Accountability is often described as a cornerstone of good governance, but a more accurate image might be a whole wheelbarrow of building blocks – the president, government agencies, Parliament, the judiciary, opposition parties, the media, and voters all holding one another accountable to form a foundation for democracy.
According to the World Bank, accountability requires both answerability and enforcement (World Bank). Answerability refers to the obligation of public officials to provide information about their actions and to justify them to the public and to those institutions of accountability tasked with providing oversight. Enforcement suggests that the public or the institution responsible for accountability can sanction the offending party or remedy the contravening behaviour. Different institutions of accountability might be responsible for either or both of these aspects of accountability.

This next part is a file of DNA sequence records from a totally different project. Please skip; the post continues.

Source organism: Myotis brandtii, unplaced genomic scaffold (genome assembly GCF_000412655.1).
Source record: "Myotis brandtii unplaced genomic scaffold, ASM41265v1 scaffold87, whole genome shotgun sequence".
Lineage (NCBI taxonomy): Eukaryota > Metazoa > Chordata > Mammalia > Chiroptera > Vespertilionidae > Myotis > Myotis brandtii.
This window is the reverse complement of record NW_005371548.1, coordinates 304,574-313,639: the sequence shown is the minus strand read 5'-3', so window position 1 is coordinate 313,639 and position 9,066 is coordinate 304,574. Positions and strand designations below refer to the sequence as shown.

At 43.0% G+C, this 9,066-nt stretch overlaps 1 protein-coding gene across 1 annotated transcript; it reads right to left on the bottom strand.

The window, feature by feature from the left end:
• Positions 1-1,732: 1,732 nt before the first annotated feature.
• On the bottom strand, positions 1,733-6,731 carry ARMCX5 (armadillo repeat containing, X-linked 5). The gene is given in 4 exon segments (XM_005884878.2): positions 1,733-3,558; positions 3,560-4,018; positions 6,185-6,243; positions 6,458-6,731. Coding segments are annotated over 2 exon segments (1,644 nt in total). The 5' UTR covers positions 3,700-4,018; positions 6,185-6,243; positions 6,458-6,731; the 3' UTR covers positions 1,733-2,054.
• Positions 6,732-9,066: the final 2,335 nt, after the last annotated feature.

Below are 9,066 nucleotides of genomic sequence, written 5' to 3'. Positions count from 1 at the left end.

How do Zimbabweans perceive their institutions of accountability? Afrobarometer survey data suggest that accountability is firmly anchored as an essential tenet in governance, even if its implementation might sometimes slow governmental action. Majorities of citizens endorse checks on government power by other government branches and the media. However, most Zimbabweans say that in practice, the country’s elections do not enable voters to remove non-performing leaders from office.